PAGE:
> Development > Infrastructure  
Kishore Talukdar
Date of Publish: 2015-11-25

A ripe case of negligence

Government apathy is slowly killing Assam’s Daranggiri banana market, the largest hub for the fruit in the Northeast

 

The run of misfortune of Assam’s Daranggiri banana market, the largest hub for bananas in the Northeast, seems unending as the Central Government sponsored Daranggiri Banana Processing Project has been scuttled all of a sudden. Work began at the sprawling market in Goalpara in 2008 under the Swarnajayanti Gram Swarozgar Yozana scheme after Assam Panchayat and Rural development Minister Chandan Brahma laid the foundation stone of the project building. But, what you see today is a neglected, empty building within the market premise.

“The project remained half done as after the building was erected, no machinery was installed for packaging of the produce as by then, the Union Government closed the scheme,” states Khanindra Choudhury, the project director of the District Rural Development Agency, Goalpara. The Central government replaced the scheme with the National Rural Livelihood Mission (NRLM). Choudhury says since the objective of both the schemes varies, the construction work had to be stopped.“Though the DRDA submitted a proposal to release the remaining funds of the project so that an important and long pending infrastructural need of the traders in the market could be met, the Government did not,” he adds.

For this banana hub of notational repute, this is not the first case of governmental short sightedness and negligence. Around 1990, the Indian Council of Agriculture Research (ICAR) was keen to set up a national research center for banana in Assam.  A team of ICAR visited the Daranggiri banana market to select a site for the centre. It was “highly impressed” by what it saw at the market and showed a lot of interest to set up the country’s lone research center for banana there. But the State Government reportedly could not provide a suitable location as par the requirement of the visiting team.

“We missed a huge opportunity of having such an important national research unit for banana in the State,” rues Nalin Kumar Mohan, former chief scientist of Horticulture Research Station, Assam Agriculture University. Mohan had accompanied the ICAR team to the market in Goalpara. In 1993, this centre was finally set up by ICAR at Tiruchirapalli in Tamil Nadu.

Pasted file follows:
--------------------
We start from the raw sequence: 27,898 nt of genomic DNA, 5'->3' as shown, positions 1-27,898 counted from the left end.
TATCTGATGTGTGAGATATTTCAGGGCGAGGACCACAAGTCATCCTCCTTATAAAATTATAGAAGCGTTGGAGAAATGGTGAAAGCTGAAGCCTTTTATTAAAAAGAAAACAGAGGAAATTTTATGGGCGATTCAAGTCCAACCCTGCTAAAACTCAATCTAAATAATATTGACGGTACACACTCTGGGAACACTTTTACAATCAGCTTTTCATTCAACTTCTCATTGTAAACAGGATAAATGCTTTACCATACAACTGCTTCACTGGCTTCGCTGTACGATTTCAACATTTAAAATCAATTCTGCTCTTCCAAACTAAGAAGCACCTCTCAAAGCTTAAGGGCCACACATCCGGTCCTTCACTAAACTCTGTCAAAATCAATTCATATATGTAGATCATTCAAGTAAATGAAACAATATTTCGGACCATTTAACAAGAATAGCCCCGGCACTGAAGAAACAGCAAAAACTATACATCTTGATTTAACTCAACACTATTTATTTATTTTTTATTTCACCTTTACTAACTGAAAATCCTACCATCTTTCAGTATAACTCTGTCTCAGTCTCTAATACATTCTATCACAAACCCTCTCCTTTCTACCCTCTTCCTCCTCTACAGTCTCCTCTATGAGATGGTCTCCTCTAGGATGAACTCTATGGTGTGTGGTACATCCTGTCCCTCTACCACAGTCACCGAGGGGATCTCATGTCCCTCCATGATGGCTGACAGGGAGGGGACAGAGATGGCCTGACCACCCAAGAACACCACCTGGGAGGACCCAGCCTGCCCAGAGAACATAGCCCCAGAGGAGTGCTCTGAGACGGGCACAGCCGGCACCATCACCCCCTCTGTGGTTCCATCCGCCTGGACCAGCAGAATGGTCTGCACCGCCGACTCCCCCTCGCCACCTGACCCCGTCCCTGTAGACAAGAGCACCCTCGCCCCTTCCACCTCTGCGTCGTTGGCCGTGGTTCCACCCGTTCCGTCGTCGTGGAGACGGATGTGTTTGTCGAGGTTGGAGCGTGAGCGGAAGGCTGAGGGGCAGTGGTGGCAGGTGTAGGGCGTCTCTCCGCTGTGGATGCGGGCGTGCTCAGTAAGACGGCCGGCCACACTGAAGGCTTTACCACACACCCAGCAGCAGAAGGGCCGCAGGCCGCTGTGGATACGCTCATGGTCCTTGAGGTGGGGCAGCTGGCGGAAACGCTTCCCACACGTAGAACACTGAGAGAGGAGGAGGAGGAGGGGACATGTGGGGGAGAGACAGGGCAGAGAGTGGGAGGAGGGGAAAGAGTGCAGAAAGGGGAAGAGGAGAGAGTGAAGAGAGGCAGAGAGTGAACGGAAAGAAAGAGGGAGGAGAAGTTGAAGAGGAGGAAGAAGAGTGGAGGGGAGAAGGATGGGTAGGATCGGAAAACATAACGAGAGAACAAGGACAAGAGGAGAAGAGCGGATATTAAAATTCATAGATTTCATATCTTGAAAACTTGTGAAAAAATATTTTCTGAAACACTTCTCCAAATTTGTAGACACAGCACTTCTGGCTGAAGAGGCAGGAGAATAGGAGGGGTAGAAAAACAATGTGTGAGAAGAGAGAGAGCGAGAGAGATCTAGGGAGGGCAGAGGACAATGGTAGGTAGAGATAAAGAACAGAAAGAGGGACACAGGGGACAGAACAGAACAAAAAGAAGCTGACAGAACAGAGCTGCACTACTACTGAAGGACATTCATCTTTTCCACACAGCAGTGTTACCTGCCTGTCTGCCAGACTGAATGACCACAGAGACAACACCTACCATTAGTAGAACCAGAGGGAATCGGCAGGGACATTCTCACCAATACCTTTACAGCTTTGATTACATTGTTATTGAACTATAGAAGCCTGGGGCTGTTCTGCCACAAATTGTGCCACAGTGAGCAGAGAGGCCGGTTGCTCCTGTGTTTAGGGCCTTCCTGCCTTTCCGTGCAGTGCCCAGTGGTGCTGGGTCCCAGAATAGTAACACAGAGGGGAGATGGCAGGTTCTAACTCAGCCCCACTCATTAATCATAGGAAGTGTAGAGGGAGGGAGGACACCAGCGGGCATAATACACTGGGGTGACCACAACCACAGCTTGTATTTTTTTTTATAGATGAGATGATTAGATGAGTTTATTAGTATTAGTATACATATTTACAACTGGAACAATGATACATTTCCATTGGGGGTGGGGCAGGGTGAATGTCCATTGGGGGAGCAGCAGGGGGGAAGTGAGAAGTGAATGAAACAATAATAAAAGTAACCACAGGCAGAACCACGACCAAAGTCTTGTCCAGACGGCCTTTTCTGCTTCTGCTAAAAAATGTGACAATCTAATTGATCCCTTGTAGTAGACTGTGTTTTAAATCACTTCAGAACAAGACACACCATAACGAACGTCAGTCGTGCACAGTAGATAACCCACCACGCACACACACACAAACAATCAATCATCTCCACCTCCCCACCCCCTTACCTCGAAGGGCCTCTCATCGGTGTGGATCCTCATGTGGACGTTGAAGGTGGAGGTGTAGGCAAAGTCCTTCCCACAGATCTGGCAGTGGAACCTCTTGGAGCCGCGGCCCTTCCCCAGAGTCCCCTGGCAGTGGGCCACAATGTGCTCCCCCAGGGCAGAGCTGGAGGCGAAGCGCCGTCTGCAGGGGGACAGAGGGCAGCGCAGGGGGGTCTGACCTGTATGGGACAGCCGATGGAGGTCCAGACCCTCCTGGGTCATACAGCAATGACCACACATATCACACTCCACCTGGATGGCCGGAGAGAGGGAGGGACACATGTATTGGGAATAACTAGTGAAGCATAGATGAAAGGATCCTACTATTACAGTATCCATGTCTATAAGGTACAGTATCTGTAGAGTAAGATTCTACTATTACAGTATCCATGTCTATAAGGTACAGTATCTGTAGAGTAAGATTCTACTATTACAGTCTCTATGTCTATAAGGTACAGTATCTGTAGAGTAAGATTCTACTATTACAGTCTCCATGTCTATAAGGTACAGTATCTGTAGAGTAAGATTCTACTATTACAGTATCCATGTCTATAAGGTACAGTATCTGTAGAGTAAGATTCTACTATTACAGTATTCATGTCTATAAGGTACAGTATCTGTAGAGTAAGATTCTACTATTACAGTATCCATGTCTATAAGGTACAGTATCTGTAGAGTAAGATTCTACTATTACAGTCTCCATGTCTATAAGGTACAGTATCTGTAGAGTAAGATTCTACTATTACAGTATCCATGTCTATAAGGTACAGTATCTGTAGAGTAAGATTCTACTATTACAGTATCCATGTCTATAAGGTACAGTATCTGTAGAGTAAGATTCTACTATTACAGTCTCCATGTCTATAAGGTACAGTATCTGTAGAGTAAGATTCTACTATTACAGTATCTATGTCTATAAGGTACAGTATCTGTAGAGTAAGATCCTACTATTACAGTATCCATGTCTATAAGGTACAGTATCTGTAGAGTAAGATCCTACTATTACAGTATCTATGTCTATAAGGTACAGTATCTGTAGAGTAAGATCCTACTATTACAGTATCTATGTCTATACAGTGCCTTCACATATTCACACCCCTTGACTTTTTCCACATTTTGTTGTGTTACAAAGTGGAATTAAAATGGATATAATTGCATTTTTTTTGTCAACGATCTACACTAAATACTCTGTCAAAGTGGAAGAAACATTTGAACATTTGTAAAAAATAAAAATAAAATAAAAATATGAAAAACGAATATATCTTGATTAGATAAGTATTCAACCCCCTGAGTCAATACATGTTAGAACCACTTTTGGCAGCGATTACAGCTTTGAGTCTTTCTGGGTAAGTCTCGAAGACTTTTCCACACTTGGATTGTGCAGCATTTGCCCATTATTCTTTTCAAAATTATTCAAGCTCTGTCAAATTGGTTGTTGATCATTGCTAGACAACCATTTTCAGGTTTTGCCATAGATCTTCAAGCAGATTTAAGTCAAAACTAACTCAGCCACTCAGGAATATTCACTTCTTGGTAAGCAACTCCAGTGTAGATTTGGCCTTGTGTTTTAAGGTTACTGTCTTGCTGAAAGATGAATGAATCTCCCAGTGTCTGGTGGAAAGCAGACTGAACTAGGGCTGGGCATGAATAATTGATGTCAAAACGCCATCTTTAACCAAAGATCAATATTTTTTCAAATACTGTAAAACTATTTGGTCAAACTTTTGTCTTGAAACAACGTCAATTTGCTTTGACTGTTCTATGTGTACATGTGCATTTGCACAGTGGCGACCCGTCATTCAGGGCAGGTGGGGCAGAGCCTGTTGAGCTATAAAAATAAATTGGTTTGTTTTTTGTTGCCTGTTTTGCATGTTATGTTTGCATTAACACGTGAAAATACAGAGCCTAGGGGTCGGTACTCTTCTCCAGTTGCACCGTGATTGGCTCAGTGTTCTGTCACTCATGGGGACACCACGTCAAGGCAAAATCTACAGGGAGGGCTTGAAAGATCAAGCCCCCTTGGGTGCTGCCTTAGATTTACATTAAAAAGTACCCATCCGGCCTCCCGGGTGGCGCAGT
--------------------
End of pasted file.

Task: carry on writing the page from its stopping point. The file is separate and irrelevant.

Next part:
The continued negligence of the Government towards the market and its business has let in an apparent frustration in those involved in the everyday trade there. “Officials come here, assure improvement of the market but nothing has materialized so far,” says Hemakanta rabha, president of the Daranggiri Anchalik Unnayan Sommittee, the committee that runs the everyday function of the hub.

In the absence of development initiatives by the government, the rot is beginning to set in the otherwise much sought-after destination of banana traders of the country.  Poor infrastructure has hit its daily activities. Rabha says during the annual monsoon months, conducting business at the market is an uphill task, at times making transaction close to impossible due to the mud-filled market site.Mini pond-like potholes come up in the market, spread over the five bigha land. The number of trucks coming from West Bengal, Bihar, Uttar Pradesh and Jharkhand dwindle then as they find the roads barely motorable.

“The area of the entire market area is 1 hector. Every year, we repair the market ground because the 12-wheeled trucks get stuck in the potholes otherwise. Repairable works like earth filling, boulder pitching cost us Rs 5 lakh last year which has made a big dent in our limited fund,” says Rabha. He says repair work cost the committee at least a lakh every year.

Also, the committee has been trying hard to set up a railway station near the market for the last five years. “We have been doing the rounds of the Rail headquarters in New Delhi to the NF Railway Headquarter and the Rangyia Division but to no avail,” he adds.